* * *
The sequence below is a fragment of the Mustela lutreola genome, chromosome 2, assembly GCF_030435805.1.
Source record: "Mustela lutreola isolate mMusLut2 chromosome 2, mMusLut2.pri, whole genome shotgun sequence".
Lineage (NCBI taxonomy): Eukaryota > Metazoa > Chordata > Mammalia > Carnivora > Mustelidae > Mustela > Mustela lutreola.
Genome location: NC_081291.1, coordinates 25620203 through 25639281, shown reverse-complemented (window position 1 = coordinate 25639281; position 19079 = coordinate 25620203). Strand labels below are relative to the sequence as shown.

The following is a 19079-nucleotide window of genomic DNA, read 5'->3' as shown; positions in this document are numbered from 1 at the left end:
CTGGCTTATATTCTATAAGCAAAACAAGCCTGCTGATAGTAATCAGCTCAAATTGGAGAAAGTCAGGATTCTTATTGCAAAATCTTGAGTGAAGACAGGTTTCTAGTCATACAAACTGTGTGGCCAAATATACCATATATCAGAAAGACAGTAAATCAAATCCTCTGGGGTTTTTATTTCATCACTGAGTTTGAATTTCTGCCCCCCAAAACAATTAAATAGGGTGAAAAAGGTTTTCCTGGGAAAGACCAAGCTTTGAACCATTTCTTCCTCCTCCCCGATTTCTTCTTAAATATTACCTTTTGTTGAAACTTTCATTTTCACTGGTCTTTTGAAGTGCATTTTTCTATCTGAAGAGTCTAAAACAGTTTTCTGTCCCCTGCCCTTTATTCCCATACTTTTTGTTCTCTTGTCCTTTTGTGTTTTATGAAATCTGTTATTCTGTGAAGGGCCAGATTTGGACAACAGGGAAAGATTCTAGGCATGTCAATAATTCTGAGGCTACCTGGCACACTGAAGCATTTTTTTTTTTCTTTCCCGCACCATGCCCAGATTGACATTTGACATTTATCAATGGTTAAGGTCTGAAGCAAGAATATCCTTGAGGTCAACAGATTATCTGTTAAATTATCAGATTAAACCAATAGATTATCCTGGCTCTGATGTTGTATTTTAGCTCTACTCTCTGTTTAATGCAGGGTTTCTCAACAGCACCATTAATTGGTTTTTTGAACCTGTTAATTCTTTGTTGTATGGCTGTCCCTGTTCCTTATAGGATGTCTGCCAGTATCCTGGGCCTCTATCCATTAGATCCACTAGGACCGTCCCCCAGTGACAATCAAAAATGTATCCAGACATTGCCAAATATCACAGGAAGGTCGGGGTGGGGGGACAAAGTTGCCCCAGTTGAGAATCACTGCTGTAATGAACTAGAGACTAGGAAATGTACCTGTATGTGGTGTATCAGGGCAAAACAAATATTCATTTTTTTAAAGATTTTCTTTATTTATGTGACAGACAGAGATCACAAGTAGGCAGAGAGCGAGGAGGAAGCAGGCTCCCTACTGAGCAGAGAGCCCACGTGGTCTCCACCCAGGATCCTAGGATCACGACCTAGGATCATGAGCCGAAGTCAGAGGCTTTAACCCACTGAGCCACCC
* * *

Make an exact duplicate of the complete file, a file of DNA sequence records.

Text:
The sequence below is a fragment of the Mustela lutreola genome, chromosome 2, assembly GCF_030435805.1.
Source record: "Mustela lutreola isolate mMusLut2 chromosome 2, mMusLut2.pri, whole genome shotgun sequence".
Lineage (NCBI taxonomy): Eukaryota > Metazoa > Chordata > Mammalia > Carnivora > Mustelidae > Mustela > Mustela lutreola.
Genome location: NC_081291.1, coordinates 25620203 through 25639281, shown reverse-complemented (window position 1 = coordinate 25639281; position 19079 = coordinate 25620203). Strand labels below are relative to the sequence as shown.

The following is a 19079-nucleotide window of genomic DNA, read 5'->3' as shown; positions in this document are numbered from 1 at the left end:
CTGGCTTATATTCTATAAGCAAAACAAGCCTGCTGATAGTAATCAGCTCAAATTGGAGAAAGTCAGGATTCTTATTGCAAAATCTTGAGTGAAGACAGGTTTCTAGTCATACAAACTGTGTGGCCAAATATACCATATATCAGAAAGACAGTAAATCAAATCCTCTGGGGTTTTTATTTCATCACTGAGTTTGAATTTCTGCCCCCCAAAACAATTAAATAGGGTGAAAAAGGTTTTCCTGGGAAAGACCAAGCTTTGAACCATTTCTTCCTCCTCCCCGATTTCTTCTTAAATATTACCTTTTGTTGAAACTTTCATTTTCACTGGTCTTTTGAAGTGCATTTTTCTATCTGAAGAGTCTAAAACAGTTTTCTGTCCCCTGCCCTTTATTCCCATACTTTTTGTTCTCTTGTCCTTTTGTGTTTTATGAAATCTGTTATTCTGTGAAGGGCCAGATTTGGACAACAGGGAAAGATTCTAGGCATGTCAATAATTCTGAGGCTACCTGGCACACTGAAGCATTTTTTTTTTTCTTTCCCGCACCATGCCCAGATTGACATTTGACATTTATCAATGGTTAAGGTCTGAAGCAAGAATATCCTTGAGGTCAACAGATTATCTGTTAAATTATCAGATTAAACCAATAGATTATCCTGGCTCTGATGTTGTATTTTAGCTCTACTCTCTGTTTAATGCAGGGTTTCTCAACAGCACCATTAATTGGTTTTTTGAACCTGTTAATTCTTTGTTGTATGGCTGTCCCTGTTCCTTATAGGATGTCTGCCAGTATCCTGGGCCTCTATCCATTAGATCCACTAGGACCGTCCCCCAGTGACAATCAAAAATGTATCCAGACATTGCCAAATATCACAGGAAGGTCGGGGTGGGGGGACAAAGTTGCCCCAGTTGAGAATCACTGCTGTAATGAACTAGAGACTAGGAAATGTACCTGTATGTGGTGTATCAGGGCAAAACAAATATTCATTTTTTTAAAGATTTTCTTTATTTATGTGACAGACAGAGATCACAAGTAGGCAGAGAGCGAGGAGGAAGCAGGCTCCCTACTGAGCAGAGAGCCCACGTGGTCTCCACCCAGGATCCTAGGATCACGACCTAGGATCATGAGCCGAAGTCAGAGGCTTTAACCCACTGAGCCACCC